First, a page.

Nonetheless, here’s the quote from the October 9th press release. Per EDAC’s current chair/fearless leader, Mentor Graphics’ Wally Rhines: “Solid year-over-year growth in the PCB/MCM and services segments were offset by declines in CAE, IC Physical Design & Verification, and Semiconductor IP, resulting in an overall decline for Q2, 2008. Geographically, Western Europe and Japan showed growth in Q2, but this growth was offset by declines in North America and the rest of the world.”

Also in the October 9th EDAC press release: Companies that were tracked employed 28,004 professionals in Q2 2008, up 7 percent from the 26,164 employed in Q2 2007. If rumors on the street regarding layoffs at several EDA vendors prove true, those numbers may read differently the next time the EDAC MSS numbers are released.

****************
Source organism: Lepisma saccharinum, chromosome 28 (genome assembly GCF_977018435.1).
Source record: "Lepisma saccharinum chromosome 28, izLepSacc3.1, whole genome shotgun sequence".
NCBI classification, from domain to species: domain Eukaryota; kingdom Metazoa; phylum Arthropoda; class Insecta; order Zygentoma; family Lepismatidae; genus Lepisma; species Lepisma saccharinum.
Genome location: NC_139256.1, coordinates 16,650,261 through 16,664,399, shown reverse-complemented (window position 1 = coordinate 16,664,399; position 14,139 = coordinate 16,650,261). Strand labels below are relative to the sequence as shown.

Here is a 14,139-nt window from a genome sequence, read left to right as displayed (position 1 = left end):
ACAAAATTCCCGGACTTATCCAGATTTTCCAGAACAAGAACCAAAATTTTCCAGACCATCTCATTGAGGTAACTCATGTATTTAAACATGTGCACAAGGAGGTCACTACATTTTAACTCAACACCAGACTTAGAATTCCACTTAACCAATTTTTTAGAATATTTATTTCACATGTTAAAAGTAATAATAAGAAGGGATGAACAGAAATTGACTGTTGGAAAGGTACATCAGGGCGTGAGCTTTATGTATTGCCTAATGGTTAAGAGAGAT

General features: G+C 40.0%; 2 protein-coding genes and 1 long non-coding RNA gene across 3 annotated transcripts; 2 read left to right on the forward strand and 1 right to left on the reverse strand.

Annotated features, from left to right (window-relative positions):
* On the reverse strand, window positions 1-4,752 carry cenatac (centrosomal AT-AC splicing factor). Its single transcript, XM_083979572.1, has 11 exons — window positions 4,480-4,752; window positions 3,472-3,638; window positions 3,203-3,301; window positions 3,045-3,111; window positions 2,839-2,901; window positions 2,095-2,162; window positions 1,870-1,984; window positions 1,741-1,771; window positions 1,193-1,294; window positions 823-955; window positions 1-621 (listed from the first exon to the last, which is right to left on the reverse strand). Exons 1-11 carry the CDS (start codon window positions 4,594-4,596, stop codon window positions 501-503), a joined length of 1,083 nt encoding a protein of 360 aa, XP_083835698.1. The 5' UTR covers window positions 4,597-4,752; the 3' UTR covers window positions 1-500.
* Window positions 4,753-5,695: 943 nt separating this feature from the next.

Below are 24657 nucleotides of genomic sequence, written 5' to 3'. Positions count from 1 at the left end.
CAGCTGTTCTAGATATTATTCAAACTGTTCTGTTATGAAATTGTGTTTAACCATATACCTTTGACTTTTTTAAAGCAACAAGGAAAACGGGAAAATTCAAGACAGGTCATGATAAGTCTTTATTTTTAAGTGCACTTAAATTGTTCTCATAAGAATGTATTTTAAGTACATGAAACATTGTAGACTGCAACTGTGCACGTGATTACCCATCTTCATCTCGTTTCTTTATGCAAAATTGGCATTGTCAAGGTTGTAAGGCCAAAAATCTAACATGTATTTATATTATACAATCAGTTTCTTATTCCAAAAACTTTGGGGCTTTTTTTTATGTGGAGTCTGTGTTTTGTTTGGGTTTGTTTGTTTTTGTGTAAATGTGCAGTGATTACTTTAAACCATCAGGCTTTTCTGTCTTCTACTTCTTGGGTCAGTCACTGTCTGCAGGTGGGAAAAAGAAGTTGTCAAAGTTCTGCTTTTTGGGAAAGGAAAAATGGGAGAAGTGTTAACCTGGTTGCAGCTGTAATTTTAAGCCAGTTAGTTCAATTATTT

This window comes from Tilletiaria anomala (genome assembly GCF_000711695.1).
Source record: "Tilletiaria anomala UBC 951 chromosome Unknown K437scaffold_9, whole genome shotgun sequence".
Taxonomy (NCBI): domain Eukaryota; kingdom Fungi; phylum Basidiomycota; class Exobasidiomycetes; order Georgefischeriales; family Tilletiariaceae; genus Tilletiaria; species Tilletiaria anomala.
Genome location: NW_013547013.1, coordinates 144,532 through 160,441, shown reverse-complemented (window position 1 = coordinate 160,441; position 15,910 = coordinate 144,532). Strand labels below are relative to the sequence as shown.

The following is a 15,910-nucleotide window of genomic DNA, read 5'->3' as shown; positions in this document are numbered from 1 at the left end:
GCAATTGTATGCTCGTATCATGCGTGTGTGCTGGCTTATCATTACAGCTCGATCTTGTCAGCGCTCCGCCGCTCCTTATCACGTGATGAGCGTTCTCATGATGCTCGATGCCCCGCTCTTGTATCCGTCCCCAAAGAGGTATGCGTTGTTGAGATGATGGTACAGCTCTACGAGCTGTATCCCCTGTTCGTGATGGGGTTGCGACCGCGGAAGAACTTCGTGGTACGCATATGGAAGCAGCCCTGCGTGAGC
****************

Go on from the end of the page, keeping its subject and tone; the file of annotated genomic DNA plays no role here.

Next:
Clearly, the EDA industry, sales and employment, is only as strong as the customer base. For more discussion on that customer base, take an hour to listen to an October 9th discussion aired on San Francisco’s KQED. Host Michael Krasney discusses Silicon Valley and the Financial Crisis with Carl Guardino, head of the Silicon Valley Leadership Group, and others.

The next 30 days in Silicon Valley …

* October 22ndCadence announces Q3 numbers

* October 29thKaufman Award Dinner

* November 4th to 6thMentor User2User Conference

* November 4thU.S. Presidential election

* November 6thSynopsys Interoperability Forum

* November 10th to 13thICCAD 2008

Gladiator II: Master & Commander, Musician & Chief